Background. Detection and prevention of nocturnal hypoglycemia is a major medical concern at diabetes camps.
Objective. We conducted an open-label trial of the Cygnus GlucoWatch biographer to detect nocturnal hypoglycemia in a diabetes camp, a nonclinical environment with multiple activities.
Methods. Forty-five campers (7–17 years old) wore a biographer. The biographer was placed on the arm at 6:00 pm, with the low alarm set to 85 mg/dL (4.7 mmol/L). Overnight glucose monitoring occurred per usual camp protocol. Counselors were to check and record blood glucose values if the biographer alarmed.
Results. Biographers were worn for 154 nights by 45 campers. After a 3-hour warm-up period, 67% of biographers were calibrated, of which 28% were worn the entire night (12 hours). Thirty-four percent of readings were skipped because of: “data errors” (65%), sweat (20%), and temperature change (16%). Reported biographer values correlated with meter glucose values measured 11 to 20 minutes later (r = 0.90). Of 20 low-glucose alarms with corresponding meter values measured within 20 minutes, there were 10 true-positive alarms, 10 false-positive alarms, and no false-negative alarms. Campers reported sleep disruption 32% of the nights, and 74% found the biographer helpful. Campers reported they would wear the biographer 4 to 5 nights each week.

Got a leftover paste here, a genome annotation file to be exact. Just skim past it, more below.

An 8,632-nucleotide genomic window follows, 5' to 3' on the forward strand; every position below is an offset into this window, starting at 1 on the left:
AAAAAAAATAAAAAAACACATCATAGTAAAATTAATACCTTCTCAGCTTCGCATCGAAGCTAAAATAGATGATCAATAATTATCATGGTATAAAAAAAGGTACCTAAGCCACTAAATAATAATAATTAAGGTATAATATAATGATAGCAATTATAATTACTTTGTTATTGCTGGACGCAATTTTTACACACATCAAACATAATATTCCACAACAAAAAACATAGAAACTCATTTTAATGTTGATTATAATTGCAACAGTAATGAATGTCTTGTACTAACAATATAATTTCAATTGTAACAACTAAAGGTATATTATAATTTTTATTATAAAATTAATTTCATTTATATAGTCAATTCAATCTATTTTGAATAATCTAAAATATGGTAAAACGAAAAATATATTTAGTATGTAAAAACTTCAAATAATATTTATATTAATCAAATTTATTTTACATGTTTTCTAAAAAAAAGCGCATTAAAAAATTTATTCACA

Conclusions. Half of the biographer low-glucose alarms that had corresponding blood meter values were true-positive alarms, and the remaining were false-positive alarms. There was close correlation between the biographer and meter glucose values. The majority of campers found the biographer helpful and would use it at home.